Philip Hayes and Kristyan Benedict: deserving of amnesties?
In a case that speaks volumes for the frightening ease with which antisemitism can surface in anti-Israel tirades and rhetoric, a Liverpool music promoter, Philip Hayes, has been fined £120 for making antisemitic remarks to the Jewish Labour MP for Liverpool Wavetree, Luciana Berger.
Hayes admitted his offence and apologised profusely for it, both directly to Ms Berger the following day (on facebook) and also in court and through his solicitor. He had said the old lie about all Jewish people having money and later said, “I f**king hate Jewish people”.
The offence occurred after “a discussion about Gaza” between Mr Hayes and Ms Berger at the Liverpool Music Awards on 17 November, 2012. Mr Hayes was angered by that month’s war between Israel and Gaza.
The victim, Luciana Berger MP, is also one of the three Jewish MPs to have been singled out by Amnesty International’s Campaign Manager, Kristyan Benedict, in his twitter “joke” of 20th November, which read:
Louise Ellman, Robert Halfon and Luciana Berger walk into a bar…each orders a round of B52s…#Gaza
A B52 is both a cocktail drink and a long-range US bomber plane. Luciana Berger MP’s contribution to the debate on Gaza in the House of Commons was to express concern about the impact of the Israel-Gaza conflict upon communal relations in the UK. So, there is no factual basis for Benedict’s “joke”.
There are serious questions, and lessons, from both the Hayes case and that of Benedict / Amnesty.
Mr Hayes was an abusive antisemite: but he has apologised. In light of Mr Hayes’ previous anti-racist and anti-fascist work, and in the spirit of Restorative Justice, ought we to basically accept the apology and move on?
Mr Benedict is not exactly a fan of Israel and neither are his employers. His offence is not remotely as clear cut as that of Mr Hayes, but then again, his apology would not pass Restorative Justice muster; and neither would that of Amnesty. It leaves us with nothing to really move on from.
Three days prior to Mr Benedict’s subtle association between Ms Berger and (non-existent) carpet-bombing in Gaza, Mr Hayes made the same assumption about her stance, but was being somewhat more forthright. Both the BBC and Asian Image have good reports on the Hayes case, the offence, the sentencing, his apologies and his denials of antisemitism. The below is based upon these reports:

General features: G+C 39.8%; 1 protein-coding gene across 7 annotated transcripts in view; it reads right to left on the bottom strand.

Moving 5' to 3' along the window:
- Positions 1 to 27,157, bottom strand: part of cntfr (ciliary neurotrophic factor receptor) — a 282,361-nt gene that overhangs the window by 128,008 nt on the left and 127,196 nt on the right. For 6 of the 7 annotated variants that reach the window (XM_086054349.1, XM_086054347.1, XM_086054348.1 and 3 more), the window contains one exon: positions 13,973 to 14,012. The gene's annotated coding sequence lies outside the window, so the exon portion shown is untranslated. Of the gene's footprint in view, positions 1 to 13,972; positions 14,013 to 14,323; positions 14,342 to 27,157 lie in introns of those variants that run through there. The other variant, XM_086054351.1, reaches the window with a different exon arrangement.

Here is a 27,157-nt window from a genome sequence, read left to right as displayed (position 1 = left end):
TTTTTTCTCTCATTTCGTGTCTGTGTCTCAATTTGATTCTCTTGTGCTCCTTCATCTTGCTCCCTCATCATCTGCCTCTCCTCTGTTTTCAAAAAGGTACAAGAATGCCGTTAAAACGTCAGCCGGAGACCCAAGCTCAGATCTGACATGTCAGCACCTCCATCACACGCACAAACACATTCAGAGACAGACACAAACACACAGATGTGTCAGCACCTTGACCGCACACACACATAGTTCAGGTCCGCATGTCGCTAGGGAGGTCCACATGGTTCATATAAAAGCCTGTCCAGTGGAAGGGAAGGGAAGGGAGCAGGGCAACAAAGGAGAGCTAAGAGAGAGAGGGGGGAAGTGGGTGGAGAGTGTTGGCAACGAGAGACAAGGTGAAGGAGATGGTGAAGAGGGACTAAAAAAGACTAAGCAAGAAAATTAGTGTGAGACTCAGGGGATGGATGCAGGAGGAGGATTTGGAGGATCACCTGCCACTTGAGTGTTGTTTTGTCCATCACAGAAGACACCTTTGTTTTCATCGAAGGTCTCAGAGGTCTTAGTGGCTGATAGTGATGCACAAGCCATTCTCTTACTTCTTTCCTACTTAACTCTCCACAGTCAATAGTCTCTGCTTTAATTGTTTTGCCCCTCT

At the music ceremony, Ms Berger was talking with Simon Glinn of the Liverpool Philharmonic when Mr Hayes joined them “and embarked on a conversation about the situation in Gaza”.
The prosecutor claimed that Mr Hayes said “all Jewish people had money” and that he referred to a solicitor as a “f**king Jewish t**t”
Mr Hayes told Ms Berger that the Prime Minister of Israel is “your Prime Minister”. (To which she replied, “David Cameron is my Prime Minister”.)
Then, after the awards ceremony, as the MP was leaving the venue with Mr Glinn of the Philharmonic, Mr Hayes caught up with them and told Ms Berger:
I f**king hate Jewish people
(The BBC report shies away from mentioning ‘the f word’ in its report on this part of the abuse.)
There seems no doubt that Mr Hayes was genuinely remorseful for his actions. His solicitor claimed that he had drunk alcohol that night for the first time in five years. Mr Hayes apologised to Ms Berger the following day and his solicitor related how he had played a leading role in Liverpool anti-fascist activism. After sentencing, the solicitor spoke on behalf of Mr Hayes:
I sincerely apologise for the hurt and offence my behaviour has caused Ms Berger…for over 30years, I have always tried to fight racism in every form…I have tried to promote tolerance and celebration of all…I do not believe the words I spoke that night reflect who I am, but…I said them and caused offence…
I would like to thank my family and friends for the support they have shown me and I would like to think that support is due to the fact that they know this was a terrible act which I have accepted I committed, but that I am not a racist or an antisemite.